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Friday, September 27, 2013

Scientists 95% Certain Humans Are Dominant Cause of Climate Change

In a landmark report today, the Intergovernmental Panel on Climate Change (IPCC) detailed the ‘unequivocal’ physical evidence behind global warming. Its scientists have moved from being 90% sure that humans are the dominant cause of climate change to 95% sure. For reference, that’s the same degree of certainty scientists have that smoking cigarettes kills.

The IPCC also embraced an upper limit on greenhouse gases for the first time, establishing a target, which, if surpassed, means irreversible and potentially catastrophic climate changes. At the current rate, it will be exceeded within decades. The Pacific Island Forum submitted an agenda for scaling up governmental actions against climate change. The group is made up of 15 Pacific nations whose continued existence is under threat by rising sea levels.

As US Secretary of State John Kerry said, “If this isn’t an alarm bell, then I don’t know what one is.”

Deal Reached on Syrian Arms, Most Are ‘Unweaponized’

The five permanent members of the UN Security Council have agreed on a resolution requiring Syria to give up its chemical weapons, but without any automatic penalties should the country fail to comply (it is binding, which allows punitive measures to be taken, just not automatically). Syria reiterated today that it was ‘determined’ to destroy its stockpiles – all of its chemical arms facilities must be destroyed by early November.

In a positive development, US and Russian officials believe the majority of Syria’s nerve agent stockpile is unweaponized, which means that it can be neutralized relatively quickly. Assuming Syrian officials keep their word, the country’s entire arsenal could be destroyed in nine months.

The UN is set to probe seven new alleged chemical weapons attacks, three of which occurred after the August 21st strike that killed hundreds and spurred threats of US military action.

Sudanese Protesters Turn Against Regime

Sudanese police have been firing live ammunition into crowds protesting the cut to fuel subsidies, leaving over 50 dead. Amnesty International and the African Center for Justice and Peace Studies reported the police have been ”shooting to kill” by “aiming at protesters’ heads and chests.” Hundreds more people have been detained. Police fired teargas at peaceful demonstrators and army trucks mounted with anti-aircraft guns were stationed in the streets of Khartoum

The protests have increasingly taken on an anti-government tone, with demonstrators chanting for the “fall of the regime,” suggesting the protests could transform into an outright uprising against President Omar al-Bashir.

Background Checks, The NRA and US Mental Healthcare

The National Rifle Association advised its members not to participate in a study surveying federally licensed gun dealers and pawn brokers about whether or not they supported comprehensive background checks. This is part of its usually successful track record of quashing research into the effects of gun laws, having stripped the Center for Disease Control of almost all funding for firearms research in the 1990s.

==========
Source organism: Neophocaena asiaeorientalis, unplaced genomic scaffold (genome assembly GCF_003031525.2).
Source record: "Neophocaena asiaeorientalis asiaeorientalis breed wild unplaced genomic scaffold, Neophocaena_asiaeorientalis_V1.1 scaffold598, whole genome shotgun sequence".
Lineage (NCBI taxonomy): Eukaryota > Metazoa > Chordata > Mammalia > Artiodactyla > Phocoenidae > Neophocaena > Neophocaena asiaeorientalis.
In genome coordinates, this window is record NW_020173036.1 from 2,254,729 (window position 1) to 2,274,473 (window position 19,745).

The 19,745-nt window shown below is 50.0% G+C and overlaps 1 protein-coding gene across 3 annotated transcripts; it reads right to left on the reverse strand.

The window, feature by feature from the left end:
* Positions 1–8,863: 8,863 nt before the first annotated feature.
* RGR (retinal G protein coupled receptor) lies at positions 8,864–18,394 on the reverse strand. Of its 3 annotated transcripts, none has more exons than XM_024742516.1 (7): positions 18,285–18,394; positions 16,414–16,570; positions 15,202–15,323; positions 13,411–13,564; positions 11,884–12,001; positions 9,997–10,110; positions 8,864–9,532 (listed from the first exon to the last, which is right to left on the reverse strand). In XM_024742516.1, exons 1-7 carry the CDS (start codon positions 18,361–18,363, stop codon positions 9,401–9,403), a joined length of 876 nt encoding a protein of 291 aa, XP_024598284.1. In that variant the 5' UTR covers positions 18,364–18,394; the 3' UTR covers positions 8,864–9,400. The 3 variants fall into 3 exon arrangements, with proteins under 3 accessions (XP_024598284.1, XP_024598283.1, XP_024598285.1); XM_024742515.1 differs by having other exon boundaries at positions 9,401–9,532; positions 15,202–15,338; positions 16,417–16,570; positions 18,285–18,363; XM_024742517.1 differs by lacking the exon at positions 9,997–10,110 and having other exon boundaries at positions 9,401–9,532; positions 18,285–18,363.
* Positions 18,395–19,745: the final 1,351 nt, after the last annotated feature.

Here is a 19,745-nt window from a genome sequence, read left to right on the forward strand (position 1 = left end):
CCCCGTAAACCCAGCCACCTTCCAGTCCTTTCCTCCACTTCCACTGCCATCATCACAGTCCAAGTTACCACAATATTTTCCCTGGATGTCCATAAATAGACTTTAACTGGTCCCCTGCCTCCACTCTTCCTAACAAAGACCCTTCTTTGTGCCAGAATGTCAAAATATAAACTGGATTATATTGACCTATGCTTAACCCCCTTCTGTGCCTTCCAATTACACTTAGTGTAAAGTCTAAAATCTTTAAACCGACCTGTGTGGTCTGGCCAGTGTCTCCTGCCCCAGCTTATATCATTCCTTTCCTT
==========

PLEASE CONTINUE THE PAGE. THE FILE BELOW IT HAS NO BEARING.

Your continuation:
Dr. Garen Wintemute, the professor behind this recent study, is a member of the NRA. His findings showed that 55% of gun dealers surveyed supported mandating background checks. The NRA’s suggested alternative to gun control or research on it is improving America’s mental healthcare system. While this focus is obviously self-serving, research shows that the idea itself shouldn’t be dismissed: with the elimination of (admittedly inhumane) state mental hospitals in the 1980s, episodes of mass violence have skyrocketed.

Quick Updates on Other Ongoing News Stories

Presidents Barack Obama and Hassan Rouhani spoke on the phone today, in the first direct contact between US and Iranian leaders since 1979, as both countries seem to take positive steps towards cooperation.

Egypt’s protesters have formed the Anti-Coup alliance – no longer calling for the reinstatement of ex-president Mohamed Morsi, but demonstrating against the military coup.

In the first time a court has struck down a state ban on same-sex marriage because of the recent Supreme Court ruling, a New Jersey judge has ruled that the state must allow same sex marriage.

The US Senate passed the budget with funding for the Affordable Care Act; now the House of Representatives will decide whether or not to shut down the government.

Eight held in attack on Kenyan shopping mall.

Weekend Read: The Impact and Echoes of the Wal-Mart Discrimination Case

Two years after the Supreme Court threw out a class-action gender discrimination lawsuit against Wal-Mart in Wal-Mart v. Dukes, a look at how much the ruling has reshaped the American legal landscape. Via ProPublica.

 

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